Giving your time for a good cause is unquestionably a mental health booster. Anytime you do something for someone else, without any thought of personal gain, you get in the feel-good zone, raising your feel-good neurotransmitter, dopamine.
I’ve always been a firm believer that taking my mind off my own troubles and giving something to someone else always improves my feelings of well-being and self-worth.
Thinking about other people is a stress reducer, and as has been proven by countless research papers, lower stress equals a reduced risk of almost all chronic diseases.
Doing something for others makes us all feel more socially connected and less lonely and depressed.
But now there is solid scientific evidence that there are physical as well as mental health benefits in volunteering.
Here’s an interesting study result: People who volunteer actually live longer, as long as they are truly being altruistic and not doing good work for personal gain or just to make themselves feel better.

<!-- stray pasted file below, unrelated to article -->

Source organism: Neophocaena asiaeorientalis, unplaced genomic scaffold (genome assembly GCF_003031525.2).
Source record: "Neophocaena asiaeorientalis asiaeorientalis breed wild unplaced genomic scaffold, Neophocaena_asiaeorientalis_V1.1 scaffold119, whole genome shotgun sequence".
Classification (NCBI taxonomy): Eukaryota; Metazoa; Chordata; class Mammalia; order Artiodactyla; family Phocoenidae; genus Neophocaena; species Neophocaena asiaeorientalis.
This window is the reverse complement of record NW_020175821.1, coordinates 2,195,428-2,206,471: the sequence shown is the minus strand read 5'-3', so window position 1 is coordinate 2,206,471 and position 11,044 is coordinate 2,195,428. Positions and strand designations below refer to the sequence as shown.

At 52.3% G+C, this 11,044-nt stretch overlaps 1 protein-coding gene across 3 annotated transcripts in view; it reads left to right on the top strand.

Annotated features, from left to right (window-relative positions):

Volunteering also contributes to lower blood pressure, according to a Carnegie Mellon University study. All it takes is about 100 hours of volunteer work a year (just under two hours a week) to reduce blood pressure and contain risks of heart attacks and sudden death.
The study showed that people aged 51 to 91 who volunteered reduced their risk of high blood pressure by 40% over the following four years. That’s pretty impressive!
A Johns Hopkins study showed that older people who volunteer are able to improve their brain function.
So what are you waiting for? If you’re 20, 30, 40, 50, 60 or more, get yourself down to the soup kitchen and chop some veggies or clean out some cages at your local animal shelter or read to folks in a nursing home.
You’ll be doing good for people for society and, ultimately, for yourself.